Lockdowns spark signs of defiance among China’s restless youth
COVID restrictions in Shanghai, a city of 26 million people (equivalent to the entire population of Australia) have eased after two months of lockdown. However, the longer-term effects of this lockdown will affect the People’s Republic of China’s outlook for years to come.
China’s zero COVID policy has exacerbated the disillusionment of the urban and educated youth. Consequently, young people are not responding well to the government’s efforts to build up a skilled workforce or the incentives to have more children to slow the ageing population. This will undermine China’s economic and social development.
A Shanghai couple line up for COVID testing as the lockdown eases in the Chinese city.Credit:AP
The Shanghai lockdown was incredibly disruptive. At the onset, the announcement left little time for residents to prepare. Initially, the lockdown was only supposed to be a week-long staggered affair. Accordingly, many were unable to prepare sufficient provisions. Unlike lockdowns in Australia, residents in Shanghai were not allowed to leave their homes even for groceries. In the end, most had to rely on government-provided food supplies, which were sporadic and varied in quantity and quality between neighbourhoods.
Lining up for mandatory PCR tests became a daily routine. Those who tested positive were taken to quarantine centres. Shocking stories emerged from these experiences, ranging from health workers killing pets, to the separation of children from parents, to the lack of toilet and shower facilities.
And for those with chronic or emergency health conditions, accessing healthcare and medication became a huge challenge, with medical resources re-deployed to enforce quarantine measures instead. This has led to deaths and suicides.
Pedestrians in Shanghai’s business district. A spike in cases last week fanned concern the city would be plunged back into lockdown. Credit:Bloomberg
Despite the easing of restrictions after two months of lockdown, great uncertainty remains for Shanghai residents. PCR testing every three days is required for those wishing to venture outside. Draconian quarantine measures are still in place for those testing positive. And snap lockdowns are still possible for neighbourhoods.
Such uncertainty exacts a huge toll on young people, with some wanting to leave China permanently while others becoming less motivated to work.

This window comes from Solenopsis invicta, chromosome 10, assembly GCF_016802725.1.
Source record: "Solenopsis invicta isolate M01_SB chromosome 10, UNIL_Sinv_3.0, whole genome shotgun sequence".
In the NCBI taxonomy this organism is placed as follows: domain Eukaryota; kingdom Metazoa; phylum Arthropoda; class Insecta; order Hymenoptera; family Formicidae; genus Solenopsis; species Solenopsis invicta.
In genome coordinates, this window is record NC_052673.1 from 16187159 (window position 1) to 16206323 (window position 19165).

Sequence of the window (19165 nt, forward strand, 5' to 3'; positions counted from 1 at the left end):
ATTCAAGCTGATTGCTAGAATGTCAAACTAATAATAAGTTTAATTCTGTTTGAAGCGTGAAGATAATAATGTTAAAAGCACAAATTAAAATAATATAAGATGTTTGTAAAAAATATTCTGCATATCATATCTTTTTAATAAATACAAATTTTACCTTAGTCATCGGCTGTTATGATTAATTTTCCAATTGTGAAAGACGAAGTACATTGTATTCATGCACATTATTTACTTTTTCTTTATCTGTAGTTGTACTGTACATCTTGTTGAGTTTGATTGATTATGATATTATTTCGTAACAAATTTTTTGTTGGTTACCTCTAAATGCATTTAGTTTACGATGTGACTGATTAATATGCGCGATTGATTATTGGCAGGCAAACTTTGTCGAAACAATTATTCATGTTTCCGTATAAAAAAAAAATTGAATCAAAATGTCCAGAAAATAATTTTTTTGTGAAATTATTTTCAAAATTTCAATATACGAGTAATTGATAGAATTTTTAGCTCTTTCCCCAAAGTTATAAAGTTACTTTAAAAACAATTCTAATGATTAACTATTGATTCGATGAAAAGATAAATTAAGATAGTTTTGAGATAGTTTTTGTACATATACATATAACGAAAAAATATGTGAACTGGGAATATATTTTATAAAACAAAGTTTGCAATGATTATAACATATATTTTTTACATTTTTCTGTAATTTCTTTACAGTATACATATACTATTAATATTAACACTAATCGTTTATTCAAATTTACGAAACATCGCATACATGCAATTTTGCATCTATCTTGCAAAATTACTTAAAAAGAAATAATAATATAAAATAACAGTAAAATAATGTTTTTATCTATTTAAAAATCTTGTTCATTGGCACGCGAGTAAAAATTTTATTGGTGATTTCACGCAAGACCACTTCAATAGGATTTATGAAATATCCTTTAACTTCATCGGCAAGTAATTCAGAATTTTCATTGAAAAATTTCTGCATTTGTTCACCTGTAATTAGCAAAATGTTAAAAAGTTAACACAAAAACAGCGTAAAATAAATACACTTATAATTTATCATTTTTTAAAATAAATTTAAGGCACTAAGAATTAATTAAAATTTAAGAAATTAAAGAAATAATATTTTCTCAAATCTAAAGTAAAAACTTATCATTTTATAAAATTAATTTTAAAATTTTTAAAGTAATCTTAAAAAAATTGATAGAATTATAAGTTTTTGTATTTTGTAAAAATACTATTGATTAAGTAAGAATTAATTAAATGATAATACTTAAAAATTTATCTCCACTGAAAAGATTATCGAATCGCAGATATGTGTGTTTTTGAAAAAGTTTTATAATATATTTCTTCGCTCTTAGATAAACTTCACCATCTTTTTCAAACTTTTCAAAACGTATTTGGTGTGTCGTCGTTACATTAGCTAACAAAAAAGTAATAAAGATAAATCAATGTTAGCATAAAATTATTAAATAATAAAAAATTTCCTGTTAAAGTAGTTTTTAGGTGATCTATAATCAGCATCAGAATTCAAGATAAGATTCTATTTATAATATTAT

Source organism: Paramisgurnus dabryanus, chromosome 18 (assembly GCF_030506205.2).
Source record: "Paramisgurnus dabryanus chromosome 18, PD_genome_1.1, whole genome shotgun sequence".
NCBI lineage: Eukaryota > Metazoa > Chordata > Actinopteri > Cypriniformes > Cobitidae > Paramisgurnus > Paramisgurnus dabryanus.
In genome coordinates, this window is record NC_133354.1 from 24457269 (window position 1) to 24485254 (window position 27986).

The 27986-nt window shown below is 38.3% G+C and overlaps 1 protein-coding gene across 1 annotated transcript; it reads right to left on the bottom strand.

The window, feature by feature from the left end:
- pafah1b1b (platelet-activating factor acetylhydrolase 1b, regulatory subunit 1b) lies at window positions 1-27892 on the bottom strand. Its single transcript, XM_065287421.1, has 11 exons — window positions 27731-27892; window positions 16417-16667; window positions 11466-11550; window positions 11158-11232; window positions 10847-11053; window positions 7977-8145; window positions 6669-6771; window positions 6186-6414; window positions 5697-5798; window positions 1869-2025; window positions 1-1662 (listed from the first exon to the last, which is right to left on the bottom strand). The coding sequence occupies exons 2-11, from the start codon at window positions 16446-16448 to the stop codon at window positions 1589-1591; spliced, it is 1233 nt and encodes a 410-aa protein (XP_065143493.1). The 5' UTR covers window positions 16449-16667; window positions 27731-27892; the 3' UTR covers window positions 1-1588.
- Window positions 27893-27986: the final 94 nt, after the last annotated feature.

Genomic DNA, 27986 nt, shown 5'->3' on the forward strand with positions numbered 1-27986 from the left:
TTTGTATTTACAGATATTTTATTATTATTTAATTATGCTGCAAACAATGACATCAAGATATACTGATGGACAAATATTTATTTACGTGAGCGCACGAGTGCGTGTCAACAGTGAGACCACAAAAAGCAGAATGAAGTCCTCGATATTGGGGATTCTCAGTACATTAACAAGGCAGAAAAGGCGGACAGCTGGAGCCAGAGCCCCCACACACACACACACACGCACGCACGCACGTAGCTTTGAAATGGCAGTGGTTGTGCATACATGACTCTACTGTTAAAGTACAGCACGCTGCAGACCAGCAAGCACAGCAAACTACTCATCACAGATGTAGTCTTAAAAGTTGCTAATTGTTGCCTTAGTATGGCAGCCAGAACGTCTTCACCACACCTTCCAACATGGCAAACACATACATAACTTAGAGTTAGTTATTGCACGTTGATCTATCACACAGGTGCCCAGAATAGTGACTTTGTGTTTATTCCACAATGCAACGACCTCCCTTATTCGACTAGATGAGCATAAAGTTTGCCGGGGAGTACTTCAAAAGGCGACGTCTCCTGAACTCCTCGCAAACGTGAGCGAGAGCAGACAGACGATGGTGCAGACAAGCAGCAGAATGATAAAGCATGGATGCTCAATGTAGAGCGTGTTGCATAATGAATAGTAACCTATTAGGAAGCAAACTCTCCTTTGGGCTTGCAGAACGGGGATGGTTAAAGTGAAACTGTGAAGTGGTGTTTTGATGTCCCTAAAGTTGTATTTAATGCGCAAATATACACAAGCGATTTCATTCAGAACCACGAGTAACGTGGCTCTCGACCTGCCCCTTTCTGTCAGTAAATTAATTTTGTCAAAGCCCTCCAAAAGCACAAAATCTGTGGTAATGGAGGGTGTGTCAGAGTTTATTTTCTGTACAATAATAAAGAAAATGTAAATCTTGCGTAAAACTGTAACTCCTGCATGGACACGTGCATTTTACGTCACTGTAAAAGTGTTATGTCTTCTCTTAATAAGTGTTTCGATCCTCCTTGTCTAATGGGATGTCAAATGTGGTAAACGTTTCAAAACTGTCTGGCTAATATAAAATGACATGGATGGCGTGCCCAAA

Even before the COVID lockdown, young middle-class people in Shanghai were facing increasing societal pressures. They’re expected to find a respectable white-collar job, work excessively long hours, earn a good income, and raise children in a hyper-competitive society. The pressure and stress of day-to-day living has led to the rise of a “lying flat” (tangping) movement — a rejection of hyper-competition and consumerism. But of course, few can actually afford to “lie flat” and reject societal expectations entirely.
The COVID lockdowns have only increased uncertainty and pressure for young Chinese. The economic downturn associated with the lockdown has contributed to record high youth unemployment. Young people have put enormous amount of time and effort into studying with the promise of a high-paying white-collar job at the end.
COVID-testing in the Hongkou district of Shanghai on June 11.Credit:Bloomberg
Yet, the rise in the university acceptance rate and the decline in jobs available due to the pandemic has led to disappointment for recent graduates. A viral video emerged of a young man defiantly responding to a police officer who has warned him about non-compliance with Shanghai’s harsh lockdown policy. “We’re the last generation”, he tells the PPE-protected police officer, expressing his determination to not have children due to his frustration and hopelessness for the future.
For those young people in China who are internationally mobile, there is a new trend described as “the study of running away” (runxue). These young people see no future in a China that is highly competitive and uncertain, and they’re looking to leave permanently and move overseas for better living and working conditions. Tencent reported that emigration-related search terms have increased by 440 per cent during the lockdown. As young people in Shanghai tend to have more international connections and experiences, they’re likely over-represented in the group that wants to “run away”.
But not everyone can “run away” overseas. China’s COVID restrictions have made regular international travel almost impossible. Many are concerned that if they leave China, they may not be able to make it back if there is a family emergency. Consequently, some young people are forgoing the opportunities of studying and living overseas.
What the China’s zero COVID policy has done, whether it was the intention of the government or not, is to force people to choose between living in China and overseas. As a result, people-to-people links built over the last decades have deteriorated significantly. Many foreigners have left China with no clue as to when — if ever — they will return. Foreign scholars and students are choosing not to go to China due to restrictions and uncertainties.
And young people in China increasingly see a future overseas or in China, but not both. The emergence of transnational fluidity of the past two decades has given way to rigid borders once more.
Yun Jiang is the inaugural AIIA China Matters Fellow.
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